The World War I Embroidered Silk Postcards

Embroidered by hand, silk thread on silk organza, these vivid cards whizzed across Europe to the loved and the missed during World War I. 

Stitched at home by French and Belgium women, they were created as a batch on one silk strip, then sent to a factory for cutting and framing.  

Look closely: many are actually envelopes. Inside them, another envelope; a translucent, onion-skin one. Inside that, a tiny printed card to write on, coloured by hand.

To the sender it's about wrapping your message again and again in something bright, pretty and precious. To the recipient it’s about glimpses of what's within; the handwriting you’re aching to see.

Propped on a mantelpiece or bedside table, most of these cards became sun-faded, yellowed with nicotine, torn and discarded.

Fortunately this collection was kept in an album so those silk dyes hold true. I find the past much more tangible when you see things as they did.

Forget-me-knots feature heavily, as do the words ‘love’, ‘kiss’ and ‘home’.

My favourite? This celebration of the end (below), shown in detail at the start of this post and in full here.

We were victorious. It is over. 

Update: A comment left by Bill on this post has alerted me to his extensive collection of these cards, view them at

Invitation to comment: Are these cards a revelation to you, or does your Gran have some stashed in her attic? 

My Next Post: The 1960s Bundeswehr (West German) Army Great Coat

What is Vintage Copywriting? 

Gorgeous vintage finds, described with adoration and photographed up-close by English fashion copywriter Angela Montague. This blog fuses my day job as a fashion copywriter with my two obsessions: beautiful old things and photography.

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  1. I love these old cards myself - I have several I have inherited from an Aunt, her 21st birthday cards and Christmas cards, there's a beauty in handling them and also in the memories they evoke, she was a vary favorite Aunt!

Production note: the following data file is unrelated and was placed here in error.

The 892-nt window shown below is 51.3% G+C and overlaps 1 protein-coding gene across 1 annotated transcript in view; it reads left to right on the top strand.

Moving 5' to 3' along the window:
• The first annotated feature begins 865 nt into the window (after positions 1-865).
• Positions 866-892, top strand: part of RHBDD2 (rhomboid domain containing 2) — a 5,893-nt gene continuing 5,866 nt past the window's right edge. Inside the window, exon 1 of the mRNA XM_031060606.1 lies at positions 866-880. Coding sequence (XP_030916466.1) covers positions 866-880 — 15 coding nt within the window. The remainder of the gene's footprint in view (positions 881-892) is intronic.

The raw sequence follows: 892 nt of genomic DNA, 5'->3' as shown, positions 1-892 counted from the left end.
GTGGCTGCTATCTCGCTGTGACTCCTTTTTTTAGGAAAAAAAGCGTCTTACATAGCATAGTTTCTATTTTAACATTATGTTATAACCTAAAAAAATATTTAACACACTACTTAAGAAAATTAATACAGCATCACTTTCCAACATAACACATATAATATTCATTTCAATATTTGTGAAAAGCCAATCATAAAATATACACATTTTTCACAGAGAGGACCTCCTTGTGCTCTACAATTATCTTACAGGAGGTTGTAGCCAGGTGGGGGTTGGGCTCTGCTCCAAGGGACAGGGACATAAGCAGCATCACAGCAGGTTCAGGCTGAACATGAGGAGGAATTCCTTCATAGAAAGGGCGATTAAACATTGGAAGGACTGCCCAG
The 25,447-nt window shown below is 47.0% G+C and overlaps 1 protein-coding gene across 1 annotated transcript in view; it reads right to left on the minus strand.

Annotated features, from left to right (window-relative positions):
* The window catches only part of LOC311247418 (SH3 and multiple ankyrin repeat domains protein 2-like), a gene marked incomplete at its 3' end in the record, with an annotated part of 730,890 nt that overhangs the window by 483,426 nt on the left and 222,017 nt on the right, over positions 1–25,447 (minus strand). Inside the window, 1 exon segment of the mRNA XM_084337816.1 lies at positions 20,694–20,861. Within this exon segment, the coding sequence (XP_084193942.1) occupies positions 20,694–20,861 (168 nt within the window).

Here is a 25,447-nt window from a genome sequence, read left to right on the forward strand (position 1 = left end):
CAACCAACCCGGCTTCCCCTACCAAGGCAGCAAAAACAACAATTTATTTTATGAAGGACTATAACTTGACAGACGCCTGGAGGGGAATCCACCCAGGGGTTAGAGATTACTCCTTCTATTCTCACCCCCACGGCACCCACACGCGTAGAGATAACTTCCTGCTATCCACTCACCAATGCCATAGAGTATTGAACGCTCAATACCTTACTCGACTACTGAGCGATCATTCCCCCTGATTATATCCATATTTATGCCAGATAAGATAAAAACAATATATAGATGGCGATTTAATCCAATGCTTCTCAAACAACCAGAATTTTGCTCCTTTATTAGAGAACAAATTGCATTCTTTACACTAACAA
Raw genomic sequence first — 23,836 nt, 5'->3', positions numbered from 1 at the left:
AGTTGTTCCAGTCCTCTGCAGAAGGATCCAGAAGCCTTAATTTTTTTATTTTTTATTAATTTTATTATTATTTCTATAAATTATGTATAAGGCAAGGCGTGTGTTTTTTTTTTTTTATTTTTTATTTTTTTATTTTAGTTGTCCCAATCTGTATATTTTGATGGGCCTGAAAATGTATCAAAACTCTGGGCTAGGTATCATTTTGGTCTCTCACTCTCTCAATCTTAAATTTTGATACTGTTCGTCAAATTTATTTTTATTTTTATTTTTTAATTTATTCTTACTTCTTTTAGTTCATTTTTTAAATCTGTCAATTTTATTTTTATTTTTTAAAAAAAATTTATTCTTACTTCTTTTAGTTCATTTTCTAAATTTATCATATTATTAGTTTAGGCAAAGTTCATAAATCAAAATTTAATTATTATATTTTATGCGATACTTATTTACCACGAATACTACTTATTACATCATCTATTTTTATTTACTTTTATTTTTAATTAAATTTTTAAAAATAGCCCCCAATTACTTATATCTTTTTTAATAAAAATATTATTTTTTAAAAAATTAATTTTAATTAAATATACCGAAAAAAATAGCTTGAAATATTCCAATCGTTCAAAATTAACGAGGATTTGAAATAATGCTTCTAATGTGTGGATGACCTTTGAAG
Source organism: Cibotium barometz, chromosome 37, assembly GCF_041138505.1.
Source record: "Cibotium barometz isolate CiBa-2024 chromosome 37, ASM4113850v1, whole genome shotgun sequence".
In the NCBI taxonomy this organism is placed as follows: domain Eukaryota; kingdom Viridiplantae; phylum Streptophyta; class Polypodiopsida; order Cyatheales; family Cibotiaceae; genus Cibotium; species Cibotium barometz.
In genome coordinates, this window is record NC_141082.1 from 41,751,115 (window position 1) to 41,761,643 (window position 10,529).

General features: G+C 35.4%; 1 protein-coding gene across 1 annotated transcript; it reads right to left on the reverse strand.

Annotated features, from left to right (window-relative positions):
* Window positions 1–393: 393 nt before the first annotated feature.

2. Angela:

    These cards are exquisite. I can't believe the floss has maintained such vibrant color--and the organza is so bright and unstained--after all these decades.

    Clearly someone treasured and protected these precious momentos over the years--lucky for us.

  3. Thank you both for adding to the post. Having looked on the web for other images of cards, I can see this collection is in very good condition by comparison. The album is full, around 30 cards, it was difficult to pick those to include. There are also photographic cards and painted cards in other albums, another post for another time!

  4. Hi

    You might like to see my silk postcard collection at

    Regards Bill

  5. Hello Bill. Thanks for the link, your collection is beautiful and very extensive. A fantastic online record.


  6. I've never seen anything like them before. Beautiful!

  7. Thank you Carla, they're even more amazing to touch, I am lucky enough to have this collection in my family.

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  9. I have an album full of postcards that were sent to my great aunt starting in 1911 by her future husband was in the Army stationed in France. Each one has a special message to his love. I cherish these.

    1. What a wonderful family heirloom you have and so romantic. Will Facebook updates have the same resonance in 100 years from now?

  10. I could not resist commenting. Exceptionally well written!


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